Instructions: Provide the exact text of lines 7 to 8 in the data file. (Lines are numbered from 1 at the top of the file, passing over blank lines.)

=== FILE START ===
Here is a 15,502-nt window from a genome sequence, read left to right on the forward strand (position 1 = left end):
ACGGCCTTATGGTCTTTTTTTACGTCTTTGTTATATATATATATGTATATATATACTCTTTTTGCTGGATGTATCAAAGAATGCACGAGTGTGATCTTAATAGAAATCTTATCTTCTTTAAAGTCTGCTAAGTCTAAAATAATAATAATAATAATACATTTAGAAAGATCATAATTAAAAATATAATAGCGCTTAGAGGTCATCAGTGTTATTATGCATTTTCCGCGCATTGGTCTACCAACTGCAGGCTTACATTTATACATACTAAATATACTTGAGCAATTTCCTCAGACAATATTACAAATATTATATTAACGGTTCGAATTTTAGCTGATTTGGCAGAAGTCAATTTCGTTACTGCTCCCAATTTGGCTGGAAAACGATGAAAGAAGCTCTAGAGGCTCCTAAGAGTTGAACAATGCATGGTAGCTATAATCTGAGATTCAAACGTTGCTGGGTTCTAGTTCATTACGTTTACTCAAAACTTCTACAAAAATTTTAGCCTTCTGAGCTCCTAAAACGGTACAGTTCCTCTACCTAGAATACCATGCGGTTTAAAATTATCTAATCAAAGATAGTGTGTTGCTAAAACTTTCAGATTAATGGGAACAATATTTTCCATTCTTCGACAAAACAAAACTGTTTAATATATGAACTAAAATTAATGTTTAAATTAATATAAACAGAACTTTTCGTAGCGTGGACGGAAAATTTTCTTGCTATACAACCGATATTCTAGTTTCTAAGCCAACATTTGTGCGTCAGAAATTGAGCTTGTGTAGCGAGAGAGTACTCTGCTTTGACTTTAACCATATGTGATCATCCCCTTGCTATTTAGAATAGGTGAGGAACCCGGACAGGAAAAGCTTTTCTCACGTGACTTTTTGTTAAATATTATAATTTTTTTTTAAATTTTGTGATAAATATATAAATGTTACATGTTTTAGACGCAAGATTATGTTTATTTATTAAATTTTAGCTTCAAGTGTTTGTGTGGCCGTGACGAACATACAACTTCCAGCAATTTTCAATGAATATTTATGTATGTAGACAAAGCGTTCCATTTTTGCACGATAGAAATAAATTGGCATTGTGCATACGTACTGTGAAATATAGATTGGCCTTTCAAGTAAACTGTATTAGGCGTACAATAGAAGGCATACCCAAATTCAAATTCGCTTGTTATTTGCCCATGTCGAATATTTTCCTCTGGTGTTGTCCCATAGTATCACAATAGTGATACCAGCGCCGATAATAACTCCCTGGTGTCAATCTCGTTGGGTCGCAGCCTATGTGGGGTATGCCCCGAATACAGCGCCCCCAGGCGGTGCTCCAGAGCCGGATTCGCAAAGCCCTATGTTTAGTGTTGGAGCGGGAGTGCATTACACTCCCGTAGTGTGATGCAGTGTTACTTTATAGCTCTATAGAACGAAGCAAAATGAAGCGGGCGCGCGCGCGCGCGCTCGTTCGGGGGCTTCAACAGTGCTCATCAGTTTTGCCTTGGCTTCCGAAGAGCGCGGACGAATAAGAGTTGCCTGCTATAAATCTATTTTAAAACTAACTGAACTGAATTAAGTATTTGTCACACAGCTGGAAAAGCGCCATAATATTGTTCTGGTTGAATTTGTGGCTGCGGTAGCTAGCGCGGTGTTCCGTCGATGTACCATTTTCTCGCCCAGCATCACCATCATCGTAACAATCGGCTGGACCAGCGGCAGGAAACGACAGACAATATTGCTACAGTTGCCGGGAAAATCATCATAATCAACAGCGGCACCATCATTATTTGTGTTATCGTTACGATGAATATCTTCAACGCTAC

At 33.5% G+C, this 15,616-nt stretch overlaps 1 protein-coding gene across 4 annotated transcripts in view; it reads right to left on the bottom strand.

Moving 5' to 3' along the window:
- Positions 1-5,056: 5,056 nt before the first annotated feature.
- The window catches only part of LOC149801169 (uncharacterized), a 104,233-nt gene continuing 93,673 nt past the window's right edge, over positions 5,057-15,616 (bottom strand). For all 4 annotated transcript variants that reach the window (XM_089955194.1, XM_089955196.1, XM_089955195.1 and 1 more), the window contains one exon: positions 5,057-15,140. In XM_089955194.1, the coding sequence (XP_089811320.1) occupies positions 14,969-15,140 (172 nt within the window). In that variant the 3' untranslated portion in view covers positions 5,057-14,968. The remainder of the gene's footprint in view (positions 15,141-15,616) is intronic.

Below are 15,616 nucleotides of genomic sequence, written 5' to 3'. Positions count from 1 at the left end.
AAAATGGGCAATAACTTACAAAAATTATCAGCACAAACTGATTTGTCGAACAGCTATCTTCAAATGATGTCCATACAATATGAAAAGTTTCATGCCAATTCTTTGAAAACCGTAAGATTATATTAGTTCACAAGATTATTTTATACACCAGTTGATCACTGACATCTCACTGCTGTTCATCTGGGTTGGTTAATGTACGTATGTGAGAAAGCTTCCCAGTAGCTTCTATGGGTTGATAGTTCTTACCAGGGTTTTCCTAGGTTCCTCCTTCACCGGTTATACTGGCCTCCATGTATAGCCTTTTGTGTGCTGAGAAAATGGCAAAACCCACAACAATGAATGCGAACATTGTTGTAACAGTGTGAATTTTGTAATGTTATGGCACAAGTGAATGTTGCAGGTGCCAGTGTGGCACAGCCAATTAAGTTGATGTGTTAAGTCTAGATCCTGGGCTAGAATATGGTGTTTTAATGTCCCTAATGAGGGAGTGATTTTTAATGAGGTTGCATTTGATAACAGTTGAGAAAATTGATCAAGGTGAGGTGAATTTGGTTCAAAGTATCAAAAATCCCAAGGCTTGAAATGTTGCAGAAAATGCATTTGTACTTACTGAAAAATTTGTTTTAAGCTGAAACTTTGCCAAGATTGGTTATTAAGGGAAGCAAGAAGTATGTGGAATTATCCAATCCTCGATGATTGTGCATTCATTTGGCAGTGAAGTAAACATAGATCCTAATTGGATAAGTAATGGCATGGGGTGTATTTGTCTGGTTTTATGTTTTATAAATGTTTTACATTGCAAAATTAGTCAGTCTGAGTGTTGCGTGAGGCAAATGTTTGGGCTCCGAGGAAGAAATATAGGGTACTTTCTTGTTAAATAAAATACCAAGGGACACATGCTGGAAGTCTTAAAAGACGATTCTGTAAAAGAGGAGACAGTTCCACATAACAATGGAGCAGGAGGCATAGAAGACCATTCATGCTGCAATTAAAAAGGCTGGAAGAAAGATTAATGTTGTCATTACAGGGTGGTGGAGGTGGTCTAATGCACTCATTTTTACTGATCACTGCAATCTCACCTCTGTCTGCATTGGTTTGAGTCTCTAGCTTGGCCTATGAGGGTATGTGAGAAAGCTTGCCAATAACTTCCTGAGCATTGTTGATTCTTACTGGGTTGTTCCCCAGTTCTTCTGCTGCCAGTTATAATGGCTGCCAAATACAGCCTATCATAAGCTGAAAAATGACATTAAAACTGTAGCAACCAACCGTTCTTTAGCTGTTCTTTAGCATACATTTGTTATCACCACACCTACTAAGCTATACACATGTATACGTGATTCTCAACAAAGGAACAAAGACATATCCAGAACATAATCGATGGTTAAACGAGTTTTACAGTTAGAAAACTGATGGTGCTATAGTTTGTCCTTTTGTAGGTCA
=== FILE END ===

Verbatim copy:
Below are 15,616 nucleotides of genomic sequence, written 5' to 3'. Positions count from 1 at the left end.
AAAATGGGCAATAACTTACAAAAATTATCAGCACAAACTGATTTGTCGAACAGCTATCTTCAAATGATGTCCATACAATATGAAAAGTTTCATGCCAATTCTTTGAAAACCGTAAGATTATATTAGTTCACAAGATTATTTTATACACCAGTTGATCACTGACATCTCACTGCTGTTCATCTGGGTTGGTTAATGTACGTATGTGAGAAAGCTTCCCAGTAGCTTCTATGGGTTGATAGTTCTTACCAGGGTTTTCCTAGGTTCCTCCTTCACCGGTTATACTGGCCTCCATGTATAGCCTTTTGTGTGCTGAGAAAATGGCAAAACCCACAACAATGAATGCGAACATTGTTGTAACAGTGTGAATTTTGTAATGTTATGGCACAAGTGAATGTTGCAGGTGCCAGTGTGGCACAGCCAATTAAGTTGATGTGTTAAGTCTAGATCCTGGGCTAGAATATGGTGTTTTAATGTCCCTAATGAGGGAGTGATTTTTAATGAGGTTGCATTTGATAACAGTTGAGAAAATTGATCAAGGTGAGGTGAATTTGGTTCAAAGTATCAAAAATCCCAAGGCTTGAAATGTTGCAGAAAATGCATTTGTACTTACTGAAAAATTTGTTTTAAGCTGAAACTTTGCCAAGATTGGTTATTAAGGGAAGCAAGAAGTATGTGGAATTATCCAATCCTCGATGATTGTGCATTCATTTGGCAGTGAAGTAAACATAGATCCTAATTGGATAAGTAATGGCATGGGGTGTATTTGTCTGGTTTTATGTTTTATAAATGTTTTACATTGCAAAATTAGTCAGTCTGAGTGTTGCGTGAGGCAAATGTTTGGGCTCCGAGGAAGAAATATAGGGTACTTTCTTGTTAAATAAAATACCAAGGGACACATGCTGGAAGTCTTAAAAGACGATTCTGTAAAAGAGGAGACAGTTCCACATAACAATGGAGCAGGAGGCATAGAAGACCATTCATGCTGCAATTAAAAAGGCTGGAAGAAAGATTAATGTTGTCATTACAGGGTGGTGGAGGTGGTCTAATGCACTCATTTTTACTGATCACTGCAATCTCACCTCTGTCTGCATTGGTTTGAGTCTCTAGCTTGGCCTATGAGGGTATGTGAGAAAGCTTGCCAATAACTTCCTGAGCATTGTTGATTCTTACTGGGTTGTTCCCCAGTTCTTCTGCTGCCAGTTATAATGGCTGCCAAATACAGCCTATCATAAGCTGAAAAATGACATTAAAACTGTAGCAACCAACCGTTCTTTAGCTGTTCTTTAGCATACATTTGTTATCACCACACCTACTAAGCTATACACATGTATACGTGATTCTCAACAAAGGAACAAAGACATATCCAGAACATAATCGATGGTTAAACGAGTTTTACAGTTAGAAAACTGATGGTGCTATAGTTTGTCCTTTTGTAGGTCA